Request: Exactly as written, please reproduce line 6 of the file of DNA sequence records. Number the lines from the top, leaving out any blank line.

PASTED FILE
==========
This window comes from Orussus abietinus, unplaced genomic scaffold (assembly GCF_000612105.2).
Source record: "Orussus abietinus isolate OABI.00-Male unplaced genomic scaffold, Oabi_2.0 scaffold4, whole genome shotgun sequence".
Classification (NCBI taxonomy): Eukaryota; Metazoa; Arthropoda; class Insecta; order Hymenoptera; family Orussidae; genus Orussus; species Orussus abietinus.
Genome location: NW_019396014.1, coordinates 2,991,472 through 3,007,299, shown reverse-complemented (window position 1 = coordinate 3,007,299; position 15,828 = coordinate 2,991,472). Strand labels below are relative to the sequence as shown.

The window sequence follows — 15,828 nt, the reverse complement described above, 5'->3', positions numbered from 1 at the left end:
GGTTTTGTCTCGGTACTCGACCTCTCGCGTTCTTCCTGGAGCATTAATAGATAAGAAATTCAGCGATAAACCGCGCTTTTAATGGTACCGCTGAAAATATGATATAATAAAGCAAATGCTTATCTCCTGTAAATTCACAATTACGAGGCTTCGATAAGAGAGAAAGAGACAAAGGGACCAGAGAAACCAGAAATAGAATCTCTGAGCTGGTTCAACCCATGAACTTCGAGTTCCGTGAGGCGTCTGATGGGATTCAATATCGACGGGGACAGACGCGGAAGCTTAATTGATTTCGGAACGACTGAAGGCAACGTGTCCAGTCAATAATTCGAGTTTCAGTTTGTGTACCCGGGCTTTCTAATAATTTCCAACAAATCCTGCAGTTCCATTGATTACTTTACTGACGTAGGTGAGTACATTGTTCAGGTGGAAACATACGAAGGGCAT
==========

GGTTTTGTCTCGGTACTCGACCTCTCGCGTTCTTCCTGGAGCATTAATAGATAAGAAATTCAGCGATAAACCGCGCTTTTAATGGTACCGCTGAAAATATGATATAATAAAGCAAATGCTTATCTCCTGTAAATTCACAATTACGAGGCTTCGATAAGAGAGAAAGAGACAAAGGGACCAGAGAAACCAGAAATAGAATCTCTGAGCTGGTTCAACCCATGAACTTCGAGTTCCGTGAGGCGTCTGATGGGATTCAATATCGACGGGGACAGACGCGGAAGCTTAATTGATTTCGGAACGACTGAAGGCAACGTGTCCAGTCAATAATTCGAGTTTCAGTTTGTGTACCCGGGCTTTCTAATAATTTCCAACAAATCCTGCAGTTCCATTGATTACTTTACTGACGTAGGTGAGTACATTGTTCAGGTGGAAACATACGAAGGGCAT